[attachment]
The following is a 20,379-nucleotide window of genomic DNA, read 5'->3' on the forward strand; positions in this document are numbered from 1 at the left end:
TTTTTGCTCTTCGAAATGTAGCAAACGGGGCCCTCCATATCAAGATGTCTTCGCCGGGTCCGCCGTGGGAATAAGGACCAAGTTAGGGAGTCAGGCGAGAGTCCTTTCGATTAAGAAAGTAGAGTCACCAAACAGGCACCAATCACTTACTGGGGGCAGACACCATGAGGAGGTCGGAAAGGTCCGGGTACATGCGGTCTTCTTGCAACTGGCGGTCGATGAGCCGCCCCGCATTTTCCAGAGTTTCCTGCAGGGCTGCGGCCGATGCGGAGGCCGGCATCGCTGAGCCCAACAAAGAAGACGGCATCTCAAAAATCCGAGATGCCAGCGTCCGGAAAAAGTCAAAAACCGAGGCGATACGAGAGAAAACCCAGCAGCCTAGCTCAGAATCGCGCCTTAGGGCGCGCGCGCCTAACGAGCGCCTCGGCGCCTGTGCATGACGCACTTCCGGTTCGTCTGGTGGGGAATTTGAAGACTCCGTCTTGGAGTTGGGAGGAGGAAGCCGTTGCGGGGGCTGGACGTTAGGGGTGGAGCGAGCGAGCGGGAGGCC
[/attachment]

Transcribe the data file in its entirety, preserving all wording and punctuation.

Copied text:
The following is a 20,379-nucleotide window of genomic DNA, read 5'->3' on the forward strand; positions in this document are numbered from 1 at the left end:
TTTTTGCTCTTCGAAATGTAGCAAACGGGGCCCTCCATATCAAGATGTCTTCGCCGGGTCCGCCGTGGGAATAAGGACCAAGTTAGGGAGTCAGGCGAGAGTCCTTTCGATTAAGAAAGTAGAGTCACCAAACAGGCACCAATCACTTACTGGGGGCAGACACCATGAGGAGGTCGGAAAGGTCCGGGTACATGCGGTCTTCTTGCAACTGGCGGTCGATGAGCCGCCCCGCATTTTCCAGAGTTTCCTGCAGGGCTGCGGCCGATGCGGAGGCCGGCATCGCTGAGCCCAACAAAGAAGACGGCATCTCAAAAATCCGAGATGCCAGCGTCCGGAAAAAGTCAAAAACCGAGGCGATACGAGAGAAAACCCAGCAGCCTAGCTCAGAATCGCGCCTTAGGGCGCGCGCGCCTAACGAGCGCCTCGGCGCCTGTGCATGACGCACTTCCGGTTCGTCTGGTGGGGAATTTGAAGACTCCGTCTTGGAGTTGGGAGGAGGAAGCCGTTGCGGGGGCTGGACGTTAGGGGTGGAGCGAGCGAGCGGGAGGCC